Weather is also a factor in the grain belt. But there it seems to be promoting larger yields. A nearly ideal spring has allowed farmers to get seed in the ground in a timely fashion. And more recently, ample soaking rains have ensured germination and emergence.
The prospect of bumper crops has not escaped the notice of grain merchandisers and processors. Indeed grain and oilseed prices are already trading at levels usually not seen until the glut of harvest.
The price prospects for farm country remain gloomy. Corn prices have plummeted to contract lows 6 of the past 9 weeks pushing nearby contracts well under two-dollars a bushel. With favorable weather in the forecast, plenty of moisture in the ground, and 70 percent of the corn crop rated good to excellent, a bull market is unlikely to develop soon. On the upside, some analysts are predicting a steady demand for corn, especially if the market sustains current price levels.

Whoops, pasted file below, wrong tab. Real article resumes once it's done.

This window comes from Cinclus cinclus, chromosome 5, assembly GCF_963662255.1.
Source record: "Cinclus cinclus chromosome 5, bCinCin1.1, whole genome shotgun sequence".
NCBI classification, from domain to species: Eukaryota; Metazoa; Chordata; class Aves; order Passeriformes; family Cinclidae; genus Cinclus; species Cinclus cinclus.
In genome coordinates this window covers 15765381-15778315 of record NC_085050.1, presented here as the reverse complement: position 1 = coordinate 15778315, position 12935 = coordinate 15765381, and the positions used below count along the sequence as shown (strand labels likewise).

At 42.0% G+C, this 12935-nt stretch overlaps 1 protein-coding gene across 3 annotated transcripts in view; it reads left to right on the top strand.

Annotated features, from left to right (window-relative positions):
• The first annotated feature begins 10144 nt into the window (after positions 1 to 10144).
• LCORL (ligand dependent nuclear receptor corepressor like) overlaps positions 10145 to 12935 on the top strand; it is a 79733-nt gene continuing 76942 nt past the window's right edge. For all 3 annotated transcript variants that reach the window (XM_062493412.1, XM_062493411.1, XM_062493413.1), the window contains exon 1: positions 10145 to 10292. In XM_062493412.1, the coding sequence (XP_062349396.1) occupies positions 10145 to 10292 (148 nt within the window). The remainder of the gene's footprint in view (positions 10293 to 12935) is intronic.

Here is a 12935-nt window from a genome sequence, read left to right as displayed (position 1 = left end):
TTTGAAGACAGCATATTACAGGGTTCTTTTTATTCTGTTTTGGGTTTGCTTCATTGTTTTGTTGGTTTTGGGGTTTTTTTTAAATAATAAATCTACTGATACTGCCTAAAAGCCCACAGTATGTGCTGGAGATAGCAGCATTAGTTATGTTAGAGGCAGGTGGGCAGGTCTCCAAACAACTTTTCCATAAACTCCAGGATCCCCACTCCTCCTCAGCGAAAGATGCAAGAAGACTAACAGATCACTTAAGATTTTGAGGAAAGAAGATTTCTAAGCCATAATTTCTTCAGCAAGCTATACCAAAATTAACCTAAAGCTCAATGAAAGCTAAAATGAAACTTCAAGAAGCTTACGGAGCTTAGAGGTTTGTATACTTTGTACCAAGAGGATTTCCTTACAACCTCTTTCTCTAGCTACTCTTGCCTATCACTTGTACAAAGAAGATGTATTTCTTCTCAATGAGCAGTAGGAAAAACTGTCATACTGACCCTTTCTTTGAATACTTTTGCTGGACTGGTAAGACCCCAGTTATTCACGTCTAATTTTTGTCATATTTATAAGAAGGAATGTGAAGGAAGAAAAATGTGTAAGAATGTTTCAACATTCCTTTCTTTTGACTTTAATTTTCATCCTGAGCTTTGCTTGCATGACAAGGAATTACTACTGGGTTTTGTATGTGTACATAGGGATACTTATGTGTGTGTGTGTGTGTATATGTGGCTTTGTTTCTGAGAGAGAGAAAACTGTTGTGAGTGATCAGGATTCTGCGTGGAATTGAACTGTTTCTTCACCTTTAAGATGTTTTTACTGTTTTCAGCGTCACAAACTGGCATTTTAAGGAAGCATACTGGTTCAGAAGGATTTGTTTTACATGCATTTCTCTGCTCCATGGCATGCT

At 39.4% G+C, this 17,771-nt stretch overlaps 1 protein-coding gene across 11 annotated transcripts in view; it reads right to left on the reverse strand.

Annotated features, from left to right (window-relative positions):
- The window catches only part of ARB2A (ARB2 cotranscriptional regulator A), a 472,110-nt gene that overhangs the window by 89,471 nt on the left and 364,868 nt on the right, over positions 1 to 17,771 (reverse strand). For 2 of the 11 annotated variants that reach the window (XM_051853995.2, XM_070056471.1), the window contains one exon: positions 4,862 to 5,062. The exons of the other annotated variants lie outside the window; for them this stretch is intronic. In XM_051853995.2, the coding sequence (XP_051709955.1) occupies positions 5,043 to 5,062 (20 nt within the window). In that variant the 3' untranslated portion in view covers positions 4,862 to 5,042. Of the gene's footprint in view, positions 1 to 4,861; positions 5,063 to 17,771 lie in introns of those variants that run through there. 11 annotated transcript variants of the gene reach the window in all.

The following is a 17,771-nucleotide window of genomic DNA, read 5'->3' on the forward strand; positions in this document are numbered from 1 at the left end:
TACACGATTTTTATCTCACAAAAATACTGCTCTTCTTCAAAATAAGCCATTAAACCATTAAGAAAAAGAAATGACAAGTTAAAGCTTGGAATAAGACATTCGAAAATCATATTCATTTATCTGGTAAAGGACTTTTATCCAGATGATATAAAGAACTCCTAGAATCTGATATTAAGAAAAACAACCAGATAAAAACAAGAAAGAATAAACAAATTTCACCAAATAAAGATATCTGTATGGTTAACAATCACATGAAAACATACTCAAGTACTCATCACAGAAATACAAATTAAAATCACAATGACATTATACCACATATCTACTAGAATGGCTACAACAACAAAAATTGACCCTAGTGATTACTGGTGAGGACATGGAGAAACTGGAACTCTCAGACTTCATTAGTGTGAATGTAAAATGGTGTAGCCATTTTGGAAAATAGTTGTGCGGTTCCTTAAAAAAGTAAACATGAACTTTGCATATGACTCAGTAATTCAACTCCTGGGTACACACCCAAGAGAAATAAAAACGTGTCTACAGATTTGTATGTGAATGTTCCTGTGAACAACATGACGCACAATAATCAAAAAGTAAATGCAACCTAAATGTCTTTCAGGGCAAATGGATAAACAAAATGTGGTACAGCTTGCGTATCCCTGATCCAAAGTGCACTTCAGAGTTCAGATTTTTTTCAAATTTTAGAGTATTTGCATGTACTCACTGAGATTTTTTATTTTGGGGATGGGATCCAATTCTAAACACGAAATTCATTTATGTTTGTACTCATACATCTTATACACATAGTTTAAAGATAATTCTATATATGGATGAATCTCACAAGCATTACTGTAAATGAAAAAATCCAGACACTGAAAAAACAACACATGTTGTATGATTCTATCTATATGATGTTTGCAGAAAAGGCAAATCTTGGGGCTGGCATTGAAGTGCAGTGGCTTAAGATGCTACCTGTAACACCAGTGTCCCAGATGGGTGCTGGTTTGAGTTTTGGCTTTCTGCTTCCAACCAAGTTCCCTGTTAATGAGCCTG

The soybean market has seen some upward movement. Brazil and Argentina are noting brisk export sales of soybeans and are anticipating limited supplies at summer's end. That is good news for U-S producers who are dedicating a record number of acres to soybeans and soon will finish planting.
(slug: wheat harvest)
Harvest has begun on the beleaguered winter wheat crop. But, sixty-one percent of the crop is rated fair to very poor as a result of dry conditions. The poor crop is helping wheat make some gains in futures trading pits. And price prospects could continue to improve if dry conditions persist in wheat producing areas of China and Australia.
American cotton producers say the market for their crop is being saturated by fiber grown abroad.
Furthermore growers in much of cotton country are worried about water availability this year. And growers in California are nervous about the cost of energy to pump the water into fields if it is available.